10 years of family and food

Customers, owners, staff celebrate Courtyard’s anniversary

Earl Whaley Sr., left, and Barbara Whaley, right, receive a proclamation from Alcoa Mayor Don Mull.

Photo by Jolanda Jansma

Earl Whaley Sr., left, and Barbara Whaley, right, receive a proclamation from Alcoa Mayor Don Mull.

The entire family of employees at Courtyard Grille turns out to celebrate 20 years in business. Enjoying the festive occasion are, from left, Keith Paul, Jessica Jones, Christy Blair, Sherry Jones-Paul, Barbara Whaley, Debra Whaley-McClain, Earl Whaley Sr., Nancy Whaley-Hair, Alcoa Mayor Don Mull, Connie Lawson, Katherine Jones-Foutch, Jeremy Whaley, Kim Harrelson, Kendra Tallent, Matthew Jones and Beverly Whaley.

Photo by Jolanda Jansma

The entire family of employees at Courtyard Grille turns out to celebrate 20 years in business. Enjoying the festive occasion are, from left, Keith Paul, Jessica Jones, Christy Blair, Sherry Jones-Paul, Barbara Whaley, Debra Whaley-McClain, Earl Whaley Sr., Nancy Whaley-Hair, Alcoa Mayor Don Mull, Connie Lawson, Katherine Jones-Foutch, Jeremy Whaley, Kim Harrelson, Kendra Tallent, Matthew Jones and Beverly Whaley.

Courtyard Grille is celebrating 20 years of serving good food to the people of Blount county. The restaurant turned 20 recently and, to celebrate, the management gave away a dinner for two for a year.

Restaurant regular Larry Sloan from Tellico Plains was the grand-prize winner. After submitting only one ballot, his name was chosen out of 15,000 ballots. While he and his wife often come to the restaurant multiple times in a week, they only came once during anniversary week.

Debra Whaley, a Blount County realtor and president of the restaurant, said the anniversary week was an absolute success. Crowds turned out nightly and Alcoa mayor Don Mull was on to present a proclamation in their honor.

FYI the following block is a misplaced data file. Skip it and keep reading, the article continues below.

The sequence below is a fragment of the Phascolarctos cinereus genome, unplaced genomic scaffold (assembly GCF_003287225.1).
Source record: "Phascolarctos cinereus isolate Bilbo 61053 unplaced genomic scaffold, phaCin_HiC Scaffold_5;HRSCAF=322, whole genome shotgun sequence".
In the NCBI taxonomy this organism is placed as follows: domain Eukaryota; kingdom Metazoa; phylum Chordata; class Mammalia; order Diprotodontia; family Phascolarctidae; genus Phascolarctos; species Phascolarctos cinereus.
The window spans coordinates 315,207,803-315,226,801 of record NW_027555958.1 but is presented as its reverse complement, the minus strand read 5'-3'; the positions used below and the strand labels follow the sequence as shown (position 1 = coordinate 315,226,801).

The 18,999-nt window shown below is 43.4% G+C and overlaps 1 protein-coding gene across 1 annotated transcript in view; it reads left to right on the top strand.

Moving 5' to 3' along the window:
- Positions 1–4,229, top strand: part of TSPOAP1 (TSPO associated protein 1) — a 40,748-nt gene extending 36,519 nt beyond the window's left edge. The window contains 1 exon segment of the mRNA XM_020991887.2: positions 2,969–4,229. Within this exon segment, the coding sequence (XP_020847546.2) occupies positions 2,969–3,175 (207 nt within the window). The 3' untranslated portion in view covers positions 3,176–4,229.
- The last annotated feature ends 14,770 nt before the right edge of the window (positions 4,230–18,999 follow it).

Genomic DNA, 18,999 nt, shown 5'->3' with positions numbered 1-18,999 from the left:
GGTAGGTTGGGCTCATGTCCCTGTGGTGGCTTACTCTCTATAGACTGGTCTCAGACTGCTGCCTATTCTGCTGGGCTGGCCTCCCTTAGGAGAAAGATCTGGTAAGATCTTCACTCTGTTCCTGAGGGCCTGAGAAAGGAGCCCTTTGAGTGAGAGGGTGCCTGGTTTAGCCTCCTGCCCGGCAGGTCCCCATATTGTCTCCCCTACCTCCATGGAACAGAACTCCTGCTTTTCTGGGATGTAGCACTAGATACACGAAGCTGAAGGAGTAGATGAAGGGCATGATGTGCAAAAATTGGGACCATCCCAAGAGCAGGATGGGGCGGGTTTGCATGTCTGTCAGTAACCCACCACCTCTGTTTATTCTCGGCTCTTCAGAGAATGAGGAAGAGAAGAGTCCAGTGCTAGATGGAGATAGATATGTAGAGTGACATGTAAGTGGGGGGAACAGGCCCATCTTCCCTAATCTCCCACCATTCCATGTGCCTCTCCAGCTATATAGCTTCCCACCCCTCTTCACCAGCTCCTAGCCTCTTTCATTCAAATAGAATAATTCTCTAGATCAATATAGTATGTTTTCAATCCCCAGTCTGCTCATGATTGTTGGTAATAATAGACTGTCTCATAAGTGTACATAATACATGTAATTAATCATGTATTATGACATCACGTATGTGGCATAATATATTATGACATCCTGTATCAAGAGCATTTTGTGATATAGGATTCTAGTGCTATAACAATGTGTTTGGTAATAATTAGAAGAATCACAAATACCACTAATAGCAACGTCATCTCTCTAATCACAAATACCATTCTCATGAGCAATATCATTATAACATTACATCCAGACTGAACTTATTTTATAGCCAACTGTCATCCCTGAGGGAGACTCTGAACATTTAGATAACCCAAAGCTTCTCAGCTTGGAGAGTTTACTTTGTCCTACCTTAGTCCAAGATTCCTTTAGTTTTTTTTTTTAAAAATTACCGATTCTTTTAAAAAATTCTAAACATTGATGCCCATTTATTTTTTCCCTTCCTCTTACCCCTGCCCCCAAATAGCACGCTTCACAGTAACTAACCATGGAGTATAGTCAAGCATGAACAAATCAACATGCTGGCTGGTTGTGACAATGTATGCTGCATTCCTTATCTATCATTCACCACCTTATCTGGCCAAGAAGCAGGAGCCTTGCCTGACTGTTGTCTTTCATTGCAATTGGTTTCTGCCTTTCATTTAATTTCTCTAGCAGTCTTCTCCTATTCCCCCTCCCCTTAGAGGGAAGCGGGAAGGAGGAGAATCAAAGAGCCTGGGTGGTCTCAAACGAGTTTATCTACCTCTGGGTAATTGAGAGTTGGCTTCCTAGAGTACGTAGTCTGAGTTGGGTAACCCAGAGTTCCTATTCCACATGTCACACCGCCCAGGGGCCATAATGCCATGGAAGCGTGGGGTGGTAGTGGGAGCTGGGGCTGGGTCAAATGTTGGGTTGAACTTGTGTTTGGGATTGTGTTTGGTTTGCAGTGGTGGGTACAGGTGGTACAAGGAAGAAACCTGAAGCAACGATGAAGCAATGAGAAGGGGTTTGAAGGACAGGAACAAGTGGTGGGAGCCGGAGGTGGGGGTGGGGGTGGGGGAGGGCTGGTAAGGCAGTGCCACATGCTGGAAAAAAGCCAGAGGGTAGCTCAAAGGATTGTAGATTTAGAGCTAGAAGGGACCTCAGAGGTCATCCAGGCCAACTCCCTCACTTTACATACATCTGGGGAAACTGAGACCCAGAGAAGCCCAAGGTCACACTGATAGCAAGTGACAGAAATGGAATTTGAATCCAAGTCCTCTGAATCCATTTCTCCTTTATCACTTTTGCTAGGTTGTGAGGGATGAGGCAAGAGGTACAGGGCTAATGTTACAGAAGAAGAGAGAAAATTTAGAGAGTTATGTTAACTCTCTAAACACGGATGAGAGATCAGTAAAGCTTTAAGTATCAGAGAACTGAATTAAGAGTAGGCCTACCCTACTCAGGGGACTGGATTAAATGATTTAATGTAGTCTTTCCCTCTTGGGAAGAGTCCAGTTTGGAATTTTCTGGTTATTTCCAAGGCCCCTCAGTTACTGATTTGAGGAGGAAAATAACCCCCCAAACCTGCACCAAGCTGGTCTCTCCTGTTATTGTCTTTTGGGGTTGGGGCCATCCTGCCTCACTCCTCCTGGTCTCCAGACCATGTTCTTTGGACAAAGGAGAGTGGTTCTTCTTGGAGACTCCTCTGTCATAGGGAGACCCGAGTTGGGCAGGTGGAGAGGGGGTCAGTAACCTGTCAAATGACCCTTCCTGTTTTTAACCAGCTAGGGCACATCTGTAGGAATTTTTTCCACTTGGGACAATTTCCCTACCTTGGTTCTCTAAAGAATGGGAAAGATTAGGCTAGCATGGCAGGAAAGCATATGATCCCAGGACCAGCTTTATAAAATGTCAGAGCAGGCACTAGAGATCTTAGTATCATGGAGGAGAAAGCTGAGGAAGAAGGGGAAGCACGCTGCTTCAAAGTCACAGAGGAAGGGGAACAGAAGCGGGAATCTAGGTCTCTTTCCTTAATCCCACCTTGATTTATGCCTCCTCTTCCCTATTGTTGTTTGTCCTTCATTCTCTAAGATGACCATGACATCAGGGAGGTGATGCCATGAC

Whaley said she got into the restaurant business when her father, Earl Whaley, and her late husband, Robert Jones, started it as R.J.’s Courtyard Grille. The success of the restaurant, which prides itself on homemade food and a friendly atmosphere, has been no less than amazing, Debra Whaley said.

“We’re absolutely feeding second and third generation customers,” she said. “And I’m hiring kids of people who worked for me in the late ‘80s. It’s amazing how many different generations are eating here and working here.”

The Whaleys also take pride in the restaurant being family owned and not a corporate entity. “It’s the largest restaurant in East Tennessee, in this whole region of Tennessee. We can feed 365 people, and it’s absolutely the largest restaurant. Our biggest claim to fame is we do a lot of things homemade. We’re probably one of the few restaurants I know of in a 10-county range that still makes their own homemade bread,” she said.

Whaley said the staff also makes all dressings and desserts. “Our chicken is fresh and never frozen. We get our steaks in and hand-cut them, we grind our own ground beef for hamburgers. That’s the difference. We actually have a lot of labor involved in our food because its all homemade,” she said. “You can definitely taste the difference.”

Whaley said the restaurant’s employees have been loyal. “We have 15 employees with at least three years or more service with us and, once they get there, they usually stay. I do think the family environment is a lot of that,” she said.

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